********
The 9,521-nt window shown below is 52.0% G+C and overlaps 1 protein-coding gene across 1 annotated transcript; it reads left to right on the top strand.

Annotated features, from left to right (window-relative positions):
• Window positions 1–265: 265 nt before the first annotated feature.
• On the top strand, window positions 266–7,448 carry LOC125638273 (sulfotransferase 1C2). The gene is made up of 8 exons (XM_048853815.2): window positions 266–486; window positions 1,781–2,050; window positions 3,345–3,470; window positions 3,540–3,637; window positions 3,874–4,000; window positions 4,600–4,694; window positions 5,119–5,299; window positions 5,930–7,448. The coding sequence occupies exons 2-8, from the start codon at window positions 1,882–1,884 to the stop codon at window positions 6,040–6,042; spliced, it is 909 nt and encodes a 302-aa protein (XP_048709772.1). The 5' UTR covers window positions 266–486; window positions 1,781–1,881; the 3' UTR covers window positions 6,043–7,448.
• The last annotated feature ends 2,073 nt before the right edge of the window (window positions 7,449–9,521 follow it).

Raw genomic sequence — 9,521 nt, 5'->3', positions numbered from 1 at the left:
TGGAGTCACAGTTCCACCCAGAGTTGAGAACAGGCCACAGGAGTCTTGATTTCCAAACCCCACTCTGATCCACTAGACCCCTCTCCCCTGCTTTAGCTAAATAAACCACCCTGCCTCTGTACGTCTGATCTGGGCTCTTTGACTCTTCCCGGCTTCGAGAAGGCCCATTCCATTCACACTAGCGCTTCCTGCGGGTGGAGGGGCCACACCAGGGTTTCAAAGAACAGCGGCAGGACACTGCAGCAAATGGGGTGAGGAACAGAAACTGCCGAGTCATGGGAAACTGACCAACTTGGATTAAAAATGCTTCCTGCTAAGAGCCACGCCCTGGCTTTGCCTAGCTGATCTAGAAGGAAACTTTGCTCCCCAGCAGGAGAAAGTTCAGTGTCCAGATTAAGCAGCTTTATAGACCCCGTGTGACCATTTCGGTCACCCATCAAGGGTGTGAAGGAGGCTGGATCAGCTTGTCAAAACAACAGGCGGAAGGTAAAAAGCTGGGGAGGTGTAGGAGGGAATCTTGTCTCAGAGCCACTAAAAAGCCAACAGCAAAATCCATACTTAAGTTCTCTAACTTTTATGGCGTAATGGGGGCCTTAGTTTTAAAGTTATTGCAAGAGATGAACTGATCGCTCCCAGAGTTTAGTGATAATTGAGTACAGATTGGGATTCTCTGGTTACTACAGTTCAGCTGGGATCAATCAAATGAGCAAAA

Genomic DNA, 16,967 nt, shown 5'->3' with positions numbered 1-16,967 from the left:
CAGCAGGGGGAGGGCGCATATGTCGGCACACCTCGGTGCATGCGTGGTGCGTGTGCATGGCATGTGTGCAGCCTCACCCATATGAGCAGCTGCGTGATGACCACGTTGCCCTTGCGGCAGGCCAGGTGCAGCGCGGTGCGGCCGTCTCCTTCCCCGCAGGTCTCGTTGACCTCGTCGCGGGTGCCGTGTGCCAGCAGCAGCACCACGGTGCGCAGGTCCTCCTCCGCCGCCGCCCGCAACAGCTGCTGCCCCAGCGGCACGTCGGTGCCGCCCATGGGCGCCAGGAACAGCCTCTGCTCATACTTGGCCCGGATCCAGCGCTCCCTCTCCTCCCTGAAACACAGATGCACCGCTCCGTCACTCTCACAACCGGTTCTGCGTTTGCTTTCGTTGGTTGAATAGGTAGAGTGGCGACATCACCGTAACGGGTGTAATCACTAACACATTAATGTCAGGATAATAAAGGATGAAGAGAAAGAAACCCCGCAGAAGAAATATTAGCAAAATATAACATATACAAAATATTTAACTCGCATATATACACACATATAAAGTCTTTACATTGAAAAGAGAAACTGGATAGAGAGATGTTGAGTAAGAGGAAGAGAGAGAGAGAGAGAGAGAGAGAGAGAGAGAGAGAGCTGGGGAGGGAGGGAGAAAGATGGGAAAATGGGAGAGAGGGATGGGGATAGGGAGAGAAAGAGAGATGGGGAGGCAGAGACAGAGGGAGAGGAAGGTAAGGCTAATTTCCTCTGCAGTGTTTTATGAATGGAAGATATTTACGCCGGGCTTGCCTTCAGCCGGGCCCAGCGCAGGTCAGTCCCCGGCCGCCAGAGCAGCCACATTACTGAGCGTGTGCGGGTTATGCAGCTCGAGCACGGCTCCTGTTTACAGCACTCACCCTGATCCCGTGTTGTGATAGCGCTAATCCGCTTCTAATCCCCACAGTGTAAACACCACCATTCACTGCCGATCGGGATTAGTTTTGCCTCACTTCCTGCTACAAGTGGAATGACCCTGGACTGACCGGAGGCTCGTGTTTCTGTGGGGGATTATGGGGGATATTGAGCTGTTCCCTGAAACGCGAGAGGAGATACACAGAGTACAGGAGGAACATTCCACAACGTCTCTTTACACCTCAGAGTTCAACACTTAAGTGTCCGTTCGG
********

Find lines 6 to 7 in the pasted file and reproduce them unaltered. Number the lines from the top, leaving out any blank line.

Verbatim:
Raw genomic sequence — 9,521 nt, 5'->3', positions numbered from 1 at the left:
TGGAGTCACAGTTCCACCCAGAGTTGAGAACAGGCCACAGGAGTCTTGATTTCCAAACCCCACTCTGATCCACTAGACCCCTCTCCCCTGCTTTAGCTAAATAAACCACCCTGCCTCTGTACGTCTGATCTGGGCTCTTTGACTCTTCCCGGCTTCGAGAAGGCCCATTCCATTCACACTAGCGCTTCCTGCGGGTGGAGGGGCCACACCAGGGTTTCAAAGAACAGCGGCAGGACACTGCAGCAAATGGGGTGAGGAACAGAAACTGCCGAGTCATGGGAAACTGACCAACTTGGATTAAAAATGCTTCCTGCTAAGAGCCACGCCCTGGCTTTGCCTAGCTGATCTAGAAGGAAACTTTGCTCCCCAGCAGGAGAAAGTTCAGTGTCCAGATTAAGCAGCTTTATAGACCCCGTGTGACCATTTCGGTCACCCATCAAGGGTGTGAAGGAGGCTGGATCAGCTTGTCAAAACAACAGGCGGAAGGTAAAAAGCTGGGGAGGTGTAGGAGGGAATCTTGTCTCAGAGCCACTAAAAAGCCAACAGCAAAATCCATACTTAAGTTCTCTAACTTTTATGGCGTAATGGGGGCCTTAGTTTTAAAGTTATTGCAAGAGATGAACTGATCGCTCCCAGAGTTTAGTGATAATTGAGTACAGATTGGGATTCTCTGGTTACTACAGTTCAGCTGGGATCAATCAAATGAGCAAAA